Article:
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Production of American Religious FreedomThe Production of American Religious Freedom$
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Finbarr Curtis

Print publication date: 2016

Print ISBN-13: 9781479882113

Published to NYU Press Scholarship Online: January 2017

DOI: 10.18574/nyu/9781479882113.001.0001

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Sentiment Rules the World

Sentiment Rules the World

William Jennings Bryan and Populism

Chapter:
(p.42) 3 Sentiment Rules the World
Source:
Production of American Religious Freedom
Author(s):

Finbarr Curtis

Publisher:
NYU Press
DOI:10.18574/nyu/9781479882113.003.0004

Many progressive historians and political commentators who celebrate William Jennings Bryan’s early populist crusade for economic justice lament his later decline into religious conservatism. However, Bryan’s views on the relationship between religion and economy remained consistent throughout his career. For Bryan, financial reform was grounded in the cultivation of sympathy with the plight of farmers and workers, and these sympathetic bonds in turn depended upon a shared spiritual sensibility. Without the bonds of sympathy and sentiment shaped by a pervasively Christian environment, social deterioration and degeneration were inevitable. The logic of Bryan’s populist rhetoric confounded secular liberal distinctions that divided religion, politics, science, and economy into discreet and autonomous spheres of social life. Rejecting abstract and quantifiable measures that reduced the economy to sets of technical problems, Bryan emphasized shared experience of human welfare and suffering that criticized individualism as the basis of social and economic life. However, this same emphasis on sympathetic attachments also animated racial and regional forms of identification that undermined the possibility of a broad populist coalition of farmers and workers.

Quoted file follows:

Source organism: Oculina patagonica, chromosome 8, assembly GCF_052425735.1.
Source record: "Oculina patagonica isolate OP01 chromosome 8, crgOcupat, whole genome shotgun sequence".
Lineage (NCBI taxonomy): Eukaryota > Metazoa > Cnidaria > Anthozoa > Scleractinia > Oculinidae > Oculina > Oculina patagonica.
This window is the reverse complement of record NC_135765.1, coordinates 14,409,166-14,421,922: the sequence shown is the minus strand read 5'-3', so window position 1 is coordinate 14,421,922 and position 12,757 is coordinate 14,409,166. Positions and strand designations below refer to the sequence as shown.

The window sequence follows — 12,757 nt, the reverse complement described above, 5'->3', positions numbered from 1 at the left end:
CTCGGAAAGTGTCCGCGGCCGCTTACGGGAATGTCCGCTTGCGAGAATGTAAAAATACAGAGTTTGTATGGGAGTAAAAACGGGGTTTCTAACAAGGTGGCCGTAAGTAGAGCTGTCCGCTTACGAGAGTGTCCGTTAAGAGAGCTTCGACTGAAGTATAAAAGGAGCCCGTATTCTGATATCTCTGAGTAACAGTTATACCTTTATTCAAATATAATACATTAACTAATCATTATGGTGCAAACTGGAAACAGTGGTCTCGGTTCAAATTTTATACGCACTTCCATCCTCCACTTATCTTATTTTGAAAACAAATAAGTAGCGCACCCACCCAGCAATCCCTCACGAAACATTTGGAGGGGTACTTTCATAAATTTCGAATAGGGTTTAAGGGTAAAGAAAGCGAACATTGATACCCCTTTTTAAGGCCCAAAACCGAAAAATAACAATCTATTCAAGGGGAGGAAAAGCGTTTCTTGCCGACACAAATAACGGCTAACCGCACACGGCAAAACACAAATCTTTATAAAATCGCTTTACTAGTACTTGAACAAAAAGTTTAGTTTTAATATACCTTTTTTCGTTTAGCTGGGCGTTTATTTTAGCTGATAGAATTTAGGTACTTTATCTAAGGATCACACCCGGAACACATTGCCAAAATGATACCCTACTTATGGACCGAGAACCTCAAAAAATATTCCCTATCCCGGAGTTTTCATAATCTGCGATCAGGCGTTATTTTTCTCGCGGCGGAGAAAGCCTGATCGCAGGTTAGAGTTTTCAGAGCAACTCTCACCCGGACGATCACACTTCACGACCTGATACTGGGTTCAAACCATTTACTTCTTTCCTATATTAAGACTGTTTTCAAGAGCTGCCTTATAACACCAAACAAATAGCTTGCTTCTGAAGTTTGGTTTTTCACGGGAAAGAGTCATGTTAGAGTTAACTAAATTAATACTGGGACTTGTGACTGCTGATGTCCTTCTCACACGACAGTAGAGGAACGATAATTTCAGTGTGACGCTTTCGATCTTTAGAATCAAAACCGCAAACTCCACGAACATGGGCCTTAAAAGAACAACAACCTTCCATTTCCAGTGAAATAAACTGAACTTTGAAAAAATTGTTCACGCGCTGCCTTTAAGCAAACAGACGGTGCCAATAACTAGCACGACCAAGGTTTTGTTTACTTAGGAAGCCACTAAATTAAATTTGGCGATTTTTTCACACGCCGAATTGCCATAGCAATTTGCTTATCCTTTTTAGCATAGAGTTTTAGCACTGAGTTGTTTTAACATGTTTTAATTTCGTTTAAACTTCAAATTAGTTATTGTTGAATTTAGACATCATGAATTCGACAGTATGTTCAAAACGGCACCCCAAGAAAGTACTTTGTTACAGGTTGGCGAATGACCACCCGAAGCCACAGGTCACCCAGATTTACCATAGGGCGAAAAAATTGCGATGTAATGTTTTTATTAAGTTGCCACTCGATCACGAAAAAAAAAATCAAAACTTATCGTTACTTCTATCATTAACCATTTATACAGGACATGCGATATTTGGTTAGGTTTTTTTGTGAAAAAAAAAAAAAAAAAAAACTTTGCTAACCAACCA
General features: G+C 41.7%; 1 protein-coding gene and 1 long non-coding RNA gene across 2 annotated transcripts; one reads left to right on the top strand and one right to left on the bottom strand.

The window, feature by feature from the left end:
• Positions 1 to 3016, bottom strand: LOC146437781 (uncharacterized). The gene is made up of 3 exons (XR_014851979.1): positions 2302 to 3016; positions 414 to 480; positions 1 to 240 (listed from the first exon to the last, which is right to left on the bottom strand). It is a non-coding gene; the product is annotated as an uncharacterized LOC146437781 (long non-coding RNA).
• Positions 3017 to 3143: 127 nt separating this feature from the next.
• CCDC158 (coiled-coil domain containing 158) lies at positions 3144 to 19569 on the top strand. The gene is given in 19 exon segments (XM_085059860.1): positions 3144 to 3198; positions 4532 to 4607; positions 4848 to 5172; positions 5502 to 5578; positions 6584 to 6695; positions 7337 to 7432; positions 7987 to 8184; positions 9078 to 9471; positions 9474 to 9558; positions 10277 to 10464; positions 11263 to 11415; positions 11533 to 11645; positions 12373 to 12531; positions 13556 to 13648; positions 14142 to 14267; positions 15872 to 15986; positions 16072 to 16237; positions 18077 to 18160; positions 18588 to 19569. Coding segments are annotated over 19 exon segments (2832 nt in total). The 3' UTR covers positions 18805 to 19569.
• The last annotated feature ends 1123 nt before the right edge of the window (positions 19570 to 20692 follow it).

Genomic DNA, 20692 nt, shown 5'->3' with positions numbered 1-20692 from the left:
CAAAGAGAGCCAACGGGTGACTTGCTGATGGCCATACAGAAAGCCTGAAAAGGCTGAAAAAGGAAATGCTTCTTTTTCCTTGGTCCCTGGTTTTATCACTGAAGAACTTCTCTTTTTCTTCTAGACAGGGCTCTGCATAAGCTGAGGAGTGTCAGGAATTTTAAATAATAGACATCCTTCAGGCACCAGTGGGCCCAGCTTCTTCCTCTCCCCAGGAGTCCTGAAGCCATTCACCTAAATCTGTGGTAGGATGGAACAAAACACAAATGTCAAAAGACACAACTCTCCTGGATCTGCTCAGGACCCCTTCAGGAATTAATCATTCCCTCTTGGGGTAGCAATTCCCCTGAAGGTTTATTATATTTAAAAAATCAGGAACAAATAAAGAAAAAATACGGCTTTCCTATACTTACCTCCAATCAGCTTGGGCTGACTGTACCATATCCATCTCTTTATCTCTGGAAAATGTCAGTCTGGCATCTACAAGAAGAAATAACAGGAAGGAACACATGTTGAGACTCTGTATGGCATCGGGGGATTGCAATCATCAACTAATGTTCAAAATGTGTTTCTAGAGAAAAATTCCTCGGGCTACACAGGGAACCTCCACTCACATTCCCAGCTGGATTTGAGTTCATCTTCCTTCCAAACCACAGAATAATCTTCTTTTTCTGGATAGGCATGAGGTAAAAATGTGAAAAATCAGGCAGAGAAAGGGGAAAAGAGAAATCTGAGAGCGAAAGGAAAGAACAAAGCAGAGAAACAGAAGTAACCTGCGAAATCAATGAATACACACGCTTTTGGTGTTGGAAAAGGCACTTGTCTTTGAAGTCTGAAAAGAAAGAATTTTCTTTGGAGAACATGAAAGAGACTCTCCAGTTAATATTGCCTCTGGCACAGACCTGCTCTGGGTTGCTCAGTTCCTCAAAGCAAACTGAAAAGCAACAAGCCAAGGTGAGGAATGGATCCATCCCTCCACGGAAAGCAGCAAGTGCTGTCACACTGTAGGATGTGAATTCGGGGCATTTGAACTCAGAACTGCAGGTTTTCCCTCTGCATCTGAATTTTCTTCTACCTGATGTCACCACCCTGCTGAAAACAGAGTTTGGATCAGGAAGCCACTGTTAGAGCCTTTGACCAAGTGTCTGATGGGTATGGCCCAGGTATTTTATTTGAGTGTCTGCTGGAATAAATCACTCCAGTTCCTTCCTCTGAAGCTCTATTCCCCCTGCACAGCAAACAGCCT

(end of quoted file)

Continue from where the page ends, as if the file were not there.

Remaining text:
Keywords:   individualism, populism, prohibition, Scopes Trial, sympathy

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